I got this e-mail recently…
How are you. My name is “Coach” Steve Mandl
I coach at the legendary George Washington HS in NYC, where we have had 7 Major Leaguers since my career began about 30 years ago. We are a storied program and Im sure you know much about the program.
I, like you am a Jew, a proud Jew. I wear #32… due to Sandy Koufax.
I have a very long resume that spans not only here but over most of the world. I am a member coach of USA Baseball and was planning to coach with them this summer. The past few summers, in addition, I coach with Bobby Valentine and the All American team.
“Coach” Steve Mandl
Hello, again, Ladies and J-Birds, let us begin, today, with an exercise… Let’s say… you, for example, want to get involved with Israel, or baseball, or any combination of the two, who would you contact? – That is correct, you would contact the King of Jewish Baseball. But no one garners the attention of the KOJB without paying a tariff, no one! – If you’ve spoken to me even just once, you are an official lifetime member of the Jewish Baseball Magicians Institute. That’s right, Steve, in exchange for an introduction to the world of Jewish Baseball, I, King of Jewish Baseball, trade you… one blog post.
Steve is in his 30th season at George Washington High. So I thought it only noble that I pay him a visit at his fiefdom.
I told Steve I’d be there at 3, when school lets out, to discuss the ever-growing kingdom of Jewish Baseball. After getting lost in Washington Heights, I arrived at 3:30, late.
GW! A majestic sight! A palace, if I don’t say so myself, on a hill, in Washington Heights, waaaaaaaaaay uptown Manhattan, with the sun shining on it, and inside, with a large front hall, and gold banisters, and lots of security, fit for… a King.
Steve’s office is a small room in the basement covered with photos and posters of Jimi Hendrix and a huge, signed Manny Ramirez, and Kurt Cobain, and framed team pictures from each of his thirty years there. And I looked at Steve and thought, yes, here we go, the King of George Washington High.
GW has been one of the best high-school teams in the country for nearly Steve’s entire career. From what I can gather – please remember my resources are limited to the internet, direct e-mails to Steve, time travel, and all of nature – GW has won 28 of the last 29 League Championships, 3 city titles, they’ve put 7 players into the Major Leagues (including their most well known alum, Manny Ramirez) and countless others into college and minor league baseball. Last year alone they had two high draft picks.
Steve told me if the baseball team played the football team in football, the baseball team would win. Then he told me if the baseball team played the basketball team in basketball, the baseball team would win that too (and claimed it was once happening until the basketball coach stopped the game).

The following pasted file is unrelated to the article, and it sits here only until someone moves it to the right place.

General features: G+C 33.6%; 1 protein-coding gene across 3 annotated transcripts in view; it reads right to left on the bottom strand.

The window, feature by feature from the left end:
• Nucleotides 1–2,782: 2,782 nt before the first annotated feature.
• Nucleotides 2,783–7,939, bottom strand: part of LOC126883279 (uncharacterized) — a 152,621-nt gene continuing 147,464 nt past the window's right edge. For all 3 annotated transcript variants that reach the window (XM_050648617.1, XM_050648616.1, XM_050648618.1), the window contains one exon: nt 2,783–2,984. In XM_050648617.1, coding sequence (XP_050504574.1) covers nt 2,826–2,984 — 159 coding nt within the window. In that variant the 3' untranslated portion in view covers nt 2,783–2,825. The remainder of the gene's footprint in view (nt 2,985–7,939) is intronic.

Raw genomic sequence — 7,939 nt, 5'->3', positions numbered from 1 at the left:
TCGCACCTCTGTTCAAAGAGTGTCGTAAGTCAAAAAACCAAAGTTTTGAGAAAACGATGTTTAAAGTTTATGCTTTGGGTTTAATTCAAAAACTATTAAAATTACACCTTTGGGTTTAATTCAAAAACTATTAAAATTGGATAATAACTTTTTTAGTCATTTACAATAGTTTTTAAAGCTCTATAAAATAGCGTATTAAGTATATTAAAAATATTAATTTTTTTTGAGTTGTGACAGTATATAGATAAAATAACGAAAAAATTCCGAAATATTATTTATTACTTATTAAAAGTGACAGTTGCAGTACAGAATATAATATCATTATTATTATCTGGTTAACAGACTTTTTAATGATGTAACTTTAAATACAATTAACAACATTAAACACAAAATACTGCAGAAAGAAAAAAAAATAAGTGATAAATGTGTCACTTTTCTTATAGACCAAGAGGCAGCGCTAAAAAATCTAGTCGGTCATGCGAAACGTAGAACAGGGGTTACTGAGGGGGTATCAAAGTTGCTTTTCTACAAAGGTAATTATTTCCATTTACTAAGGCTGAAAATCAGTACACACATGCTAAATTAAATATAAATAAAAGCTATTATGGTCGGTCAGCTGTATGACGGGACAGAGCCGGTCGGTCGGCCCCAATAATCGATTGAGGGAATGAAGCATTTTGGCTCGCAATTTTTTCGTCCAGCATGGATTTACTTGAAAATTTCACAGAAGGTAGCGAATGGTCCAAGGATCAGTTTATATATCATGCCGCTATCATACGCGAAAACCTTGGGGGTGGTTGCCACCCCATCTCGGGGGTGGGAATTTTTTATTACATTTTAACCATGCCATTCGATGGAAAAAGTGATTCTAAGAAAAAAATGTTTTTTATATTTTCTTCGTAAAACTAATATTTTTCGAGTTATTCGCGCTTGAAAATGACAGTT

What I really wanted to do was observe practice, see the kids play, and watch the master at work.
Since I was late, I was sure I was going to interrupt, that they would have already started. But the security guard took me downstairs. Steve was sitting with a player, or former player, or father, or another coach. The gentleman kindly bowed and exited. Steve said practice would start in about 5 minutes. I felt rushed and as if I were rushing him though he did not seem at all hurried.
Practice never really “started”. Or maybe it had never ended. Steve said they practice from about 3:30 – 7:30 every day. He did not eventually call everyone together, which is what I am accustomed to, the official signal of the beginning of practice. Instead, we walked out to the hallway outside his office. Players came and went, dressed in Diamond Backs and Blue Jays and Yankee gear. Eventually, they began running down the hall and up a flight of stairs and out of sight, a lot of them, a group of around 40. A red Gatorade had leaked from the bottom of a garbage can in the middle of the room. Players jumped over it or around it as they ran by. We looked at the weight room. You could hear the team now running their laps overhead, pounding footsteps in the hallways and the stairwells.
Warm-ups took 40 minutes. Every exercise I have ever seen, done 3 times, in sets of 10, and it made me think of my teams when I was young, an infield routine with 8 baseballs in flight at once, all the push-ups, the yelling. The kids were banging out jumping Jacks like it was the damn Olympics. They were like the Giants before a Wold Series Game, but they weren’t the Giants, and they weren’t about to play a World Series Game, not to mention a game at-all, that day, or week, or month even. It was January. We were in the floor-stained basement of a big, old, dirty high-school. 40 or so kids were doing jumping jacks like Navy Seals. Steve still had not said anything. After nearly an hour of this, Steve spoke – he had them finish the warm-up with 15 minutes of abs.
Then sprints began.
“Pairs of two. Down the hallway. On me. Take a lead. Go on ‘go’. Get back to the bag on ‘back’.”
“Next. Do a 360 to the right, facing the radiator, on the way there. And a 360 to the left on the way back. Don’t turn your head. Use your peripheral vision. Trust your body. Go.”
It was 5pm when I left, two hours had passed, and no one had picked up a baseball. I thanked Steve and walked out as the guys were breaking up into groups to throw.
There was no rush. There was a long practice ahead, like yesterday’s, and another one tomorrow. Forever. If you’re lucky.
Good luck to the George Washington Trojans and the King of Goerge Washington High School, Coach Steve Mandl, from the King of Jewish Baseball and all the members of the Jewish Baseball Magicians Institute.
We’ll keep an eye out for you guys this season…